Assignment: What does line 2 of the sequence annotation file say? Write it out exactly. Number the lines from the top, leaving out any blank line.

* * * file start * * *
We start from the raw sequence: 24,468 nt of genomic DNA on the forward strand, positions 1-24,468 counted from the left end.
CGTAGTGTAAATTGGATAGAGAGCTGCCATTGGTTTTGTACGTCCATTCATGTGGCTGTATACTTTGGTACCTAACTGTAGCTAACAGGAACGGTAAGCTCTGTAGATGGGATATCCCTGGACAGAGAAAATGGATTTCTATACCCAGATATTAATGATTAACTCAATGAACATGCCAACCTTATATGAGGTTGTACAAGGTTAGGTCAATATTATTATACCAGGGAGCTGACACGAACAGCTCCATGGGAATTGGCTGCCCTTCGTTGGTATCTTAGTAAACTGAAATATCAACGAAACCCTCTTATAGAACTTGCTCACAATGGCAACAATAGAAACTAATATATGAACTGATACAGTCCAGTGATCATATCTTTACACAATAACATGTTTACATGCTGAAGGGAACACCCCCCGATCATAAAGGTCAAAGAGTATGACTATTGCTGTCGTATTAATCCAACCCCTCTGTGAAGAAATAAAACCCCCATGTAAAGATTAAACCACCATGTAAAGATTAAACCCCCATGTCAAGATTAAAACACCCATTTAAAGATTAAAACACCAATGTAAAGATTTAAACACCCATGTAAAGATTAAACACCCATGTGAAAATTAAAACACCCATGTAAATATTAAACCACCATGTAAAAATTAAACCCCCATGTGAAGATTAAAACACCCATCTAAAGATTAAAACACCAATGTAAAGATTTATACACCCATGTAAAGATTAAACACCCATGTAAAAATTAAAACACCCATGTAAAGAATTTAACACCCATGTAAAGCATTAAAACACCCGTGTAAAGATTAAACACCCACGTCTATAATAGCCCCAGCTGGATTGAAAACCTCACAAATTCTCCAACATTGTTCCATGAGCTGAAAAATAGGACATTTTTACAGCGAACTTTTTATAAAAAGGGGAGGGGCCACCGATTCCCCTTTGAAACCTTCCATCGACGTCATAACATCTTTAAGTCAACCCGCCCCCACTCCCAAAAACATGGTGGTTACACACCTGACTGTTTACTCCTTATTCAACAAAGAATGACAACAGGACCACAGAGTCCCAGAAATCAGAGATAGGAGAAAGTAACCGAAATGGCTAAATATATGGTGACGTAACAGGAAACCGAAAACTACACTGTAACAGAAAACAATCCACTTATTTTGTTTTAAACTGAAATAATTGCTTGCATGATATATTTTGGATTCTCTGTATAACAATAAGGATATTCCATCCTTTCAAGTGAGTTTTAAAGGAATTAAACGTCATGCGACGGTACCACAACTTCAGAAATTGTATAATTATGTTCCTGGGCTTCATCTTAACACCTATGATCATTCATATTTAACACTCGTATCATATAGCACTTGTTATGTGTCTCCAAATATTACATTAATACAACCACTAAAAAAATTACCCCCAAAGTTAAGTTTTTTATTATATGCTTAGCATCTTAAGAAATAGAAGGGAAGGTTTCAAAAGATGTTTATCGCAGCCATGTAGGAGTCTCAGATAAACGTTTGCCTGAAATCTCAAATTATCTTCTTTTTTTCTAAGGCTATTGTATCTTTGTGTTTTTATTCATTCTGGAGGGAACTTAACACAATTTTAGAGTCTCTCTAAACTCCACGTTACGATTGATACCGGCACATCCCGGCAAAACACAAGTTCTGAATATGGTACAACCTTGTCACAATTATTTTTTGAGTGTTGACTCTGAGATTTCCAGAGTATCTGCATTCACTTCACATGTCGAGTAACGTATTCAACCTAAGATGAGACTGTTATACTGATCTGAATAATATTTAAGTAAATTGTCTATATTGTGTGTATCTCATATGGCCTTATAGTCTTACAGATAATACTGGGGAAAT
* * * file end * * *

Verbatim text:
CGTAGTGTAAATTGGATAGAGAGCTGCCATTGGTTTTGTACGTCCATTCATGTGGCTGTATACTTTGGTACCTAACTGTAGCTAACAGGAACGGTAAGCTCTGTAGATGGGATATCCCTGGACAGAGAAAATGGATTTCTATACCCAGATATTAATGATTAACTCAATGAACATGCCAACCTTATATGAGGTTGTACAAGGTTAGGTCAATATTATTATACCAGGGAGCTGACACGAACAGCTCCATGGGAATTGGCTGCCCTTCGTTGGTATCTTAGTAAACTGAAATATCAACGAAACCCTCTTATAGAACTTGCTCACAATGGCAACAATAGAAACTAATATATGAACTGATACAGTCCAGTGATCATATCTTTACACAATAACATGTTTACATGCTGAAGGGAACACCCCCCGATCATAAAGGTCAAAGAGTATGACTATTGCTGTCGTATTAATCCAACCCCTCTGTGAAGAAATAAAACCCCCATGTAAAGATTAAACCACCATGTAAAGATTAAACCCCCATGTCAAGATTAAAACACCCATTTAAAGATTAAAACACCAATGTAAAGATTTAAACACCCATGTAAAGATTAAACACCCATGTGAAAATTAAAACACCCATGTAAATATTAAACCACCATGTAAAAATTAAACCCCCATGTGAAGATTAAAACACCCATCTAAAGATTAAAACACCAATGTAAAGATTTATACACCCATGTAAAGATTAAACACCCATGTAAAAATTAAAACACCCATGTAAAGAATTTAACACCCATGTAAAGCATTAAAACACCCGTGTAAAGATTAAACACCCACGTCTATAATAGCCCCAGCTGGATTGAAAACCTCACAAATTCTCCAACATTGTTCCATGAGCTGAAAAATAGGACATTTTTACAGCGAACTTTTTATAAAAAGGGGAGGGGCCACCGATTCCCCTTTGAAACCTTCCATCGACGTCATAACATCTTTAAGTCAACCCGCCCCCACTCCCAAAAACATGGTGGTTACACACCTGACTGTTTACTCCTTATTCAACAAAGAATGACAACAGGACCACAGAGTCCCAGAAATCAGAGATAGGAGAAAGTAACCGAAATGGCTAAATATATGGTGACGTAACAGGAAACCGAAAACTACACTGTAACAGAAAACAATCCACTTATTTTGTTTTAAACTGAAATAATTGCTTGCATGATATATTTTGGATTCTCTGTATAACAATAAGGATATTCCATCCTTTCAAGTGAGTTTTAAAGGAATTAAACGTCATGCGACGGTACCACAACTTCAGAAATTGTATAATTATGTTCCTGGGCTTCATCTTAACACCTATGATCATTCATATTTAACACTCGTATCATATAGCACTTGTTATGTGTCTCCAAATATTACATTAATACAACCACTAAAAAAATTACCCCCAAAGTTAAGTTTTTTATTATATGCTTAGCATCTTAAGAAATAGAAGGGAAGGTTTCAAAAGATGTTTATCGCAGCCATGTAGGAGTCTCAGATAAACGTTTGCCTGAAATCTCAAATTATCTTCTTTTTTTCTAAGGCTATTGTATCTTTGTGTTTTTATTCATTCTGGAGGGAACTTAACACAATTTTAGAGTCTCTCTAAACTCCACGTTACGATTGATACCGGCACATCCCGGCAAAACACAAGTTCTGAATATGGTACAACCTTGTCACAATTATTTTTTGAGTGTTGACTCTGAGATTTCCAGAGTATCTGCATTCACTTCACATGTCGAGTAACGTATTCAACCTAAGATGAGACTGTTATACTGATCTGAATAATATTTAAGTAAATTGTCTATATTGTGTGTATCTCATATGGCCTTATAGTCTTACAGATAATACTGGGGAAAT